In what many are perceiving as a “Big-Brother” move, officers of the Wichita Police Department no longer need to catch your improper left turn or rolling, incomplete stop in person.
If you are caught making a violation on camera by a staffer who is monitoring Old Town from an office in City Hall, that staffer will call and alert a nearby officer of your violation.
The staffer will provide the officer with your location, a description of your vehicle and what violation you made.
That officer can then pull you over.
Be the first to know.
No one covers what is happening in our community better than we do. And with a digital subscription, you'll never miss a local story.
“I hope people don’t perceive this as ‘Big Brother,’ ” Wichita police Sgt. Kelly O’Brien said. “Officers are monitoring public places where you see it from public viewing. It’s just a way for officers to enhance their abilities to protect the community and improve traffic safety and also improve officer safety.”
Still, O’Brien knows not everyone will think this is OK.
“I did an informal survey before we ever did this to every friend and person I came across, and it’s a 50/50 split,” he said, mentioning that even his wife and daughter were not necessarily on board with camera-based traffic enforcement.
There are 97 cameras monitoring the core of Old Town, with particular attention at First and Washington, Second and Washington and Third and Mead.
These locations were selected based on the number of violations, accidents and traffic complaints received in those areas, according to police.
Wichita police officers, including some on horses, keep watch over the crowds during closing time in Old Town. (Video by Oliver Morrison/The WIchita Eagle/May 7, 2016)
O’Brien said traffic concerns are the No. 1 complaint the Wichita Police Department receives.
“People are concerned about specific intersections, and it’s a priority,” he said. “Public safety is a priority, and this is one more approach in enhancing the efforts to raise awareness to the concerns in those areas.”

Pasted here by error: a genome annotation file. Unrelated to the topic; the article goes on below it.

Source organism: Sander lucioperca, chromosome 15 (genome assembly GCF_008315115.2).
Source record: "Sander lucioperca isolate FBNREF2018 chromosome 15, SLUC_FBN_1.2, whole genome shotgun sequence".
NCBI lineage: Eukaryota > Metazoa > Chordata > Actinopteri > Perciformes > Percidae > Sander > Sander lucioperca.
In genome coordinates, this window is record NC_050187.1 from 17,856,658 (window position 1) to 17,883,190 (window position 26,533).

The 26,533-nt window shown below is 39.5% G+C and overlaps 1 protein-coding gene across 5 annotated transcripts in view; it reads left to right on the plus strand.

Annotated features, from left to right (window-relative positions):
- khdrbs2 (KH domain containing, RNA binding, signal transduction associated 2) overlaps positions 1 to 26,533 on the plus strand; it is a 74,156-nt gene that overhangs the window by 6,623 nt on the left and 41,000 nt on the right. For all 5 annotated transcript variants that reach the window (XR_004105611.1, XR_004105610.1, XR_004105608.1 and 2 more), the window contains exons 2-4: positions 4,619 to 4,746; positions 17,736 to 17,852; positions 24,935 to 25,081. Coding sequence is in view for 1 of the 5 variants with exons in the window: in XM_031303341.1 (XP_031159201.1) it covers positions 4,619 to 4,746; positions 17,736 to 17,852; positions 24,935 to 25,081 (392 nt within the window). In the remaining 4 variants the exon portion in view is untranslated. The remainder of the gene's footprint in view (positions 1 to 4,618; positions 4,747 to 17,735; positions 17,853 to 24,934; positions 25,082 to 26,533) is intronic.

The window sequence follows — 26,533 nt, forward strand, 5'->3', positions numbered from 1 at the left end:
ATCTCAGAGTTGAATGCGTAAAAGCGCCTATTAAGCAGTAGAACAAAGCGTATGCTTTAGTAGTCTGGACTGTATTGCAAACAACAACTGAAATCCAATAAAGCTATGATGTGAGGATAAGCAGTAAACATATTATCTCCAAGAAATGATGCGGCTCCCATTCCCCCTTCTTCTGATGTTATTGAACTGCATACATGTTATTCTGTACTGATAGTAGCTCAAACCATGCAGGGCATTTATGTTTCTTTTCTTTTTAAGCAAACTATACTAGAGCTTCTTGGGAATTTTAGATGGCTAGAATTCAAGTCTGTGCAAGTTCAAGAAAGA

The cameras are recording the intersections 24/7, but staffers are currently only monitoring them during specially-assigned two-hour time slots. In this pilot program, cameras are monitored during the slower hours of 9-11 a.m. and 1-3 p.m.
The camera enforcement started Oct. 18. On that date, from 1 to 3 p.m., 53 violations were witnessed on camera, 50 citations were issued and five warnings were given.
On Nov. 2 from 9 to 11 a.m., 88 violations were witnessed on camera, 55 citations were issued and four warnings were given.
The camera enforcement is not occurring daily, O’Brien said, but he has noticed that violations have decreased, citing “public awareness” of the cameras as the reason.
Because of this, he said there is “nothing I don’t like” about the camera-based enforcement.
He does not yet have stats to prove the drop in violations because it was “just a general observation.”
O’Brien said officers plan to hold special camera enforcements during the holidays and when drunken driving may occur.
During the 9-11 a.m. enforcement on Wednesday, Nov. 8, three staffers were monitoring the cameras. Two were commissioned officers, and one was an employee of the Wichita Police Department.
O’Brien said the non-commissioned officer is responsible for logging violations. And while the hub of camera enforcement is in City Hall, officers also have camera access in their patrol cars.
The department is capable of storing the recordings for 400 days, and it can use the tapes in court to verify that a violation occurred.
O’Brien says the department has three goals for camera-based enforcement:
▪ to improve traffic safety downtown
▪ to enhance enforcement efforts
▪ to raise public awareness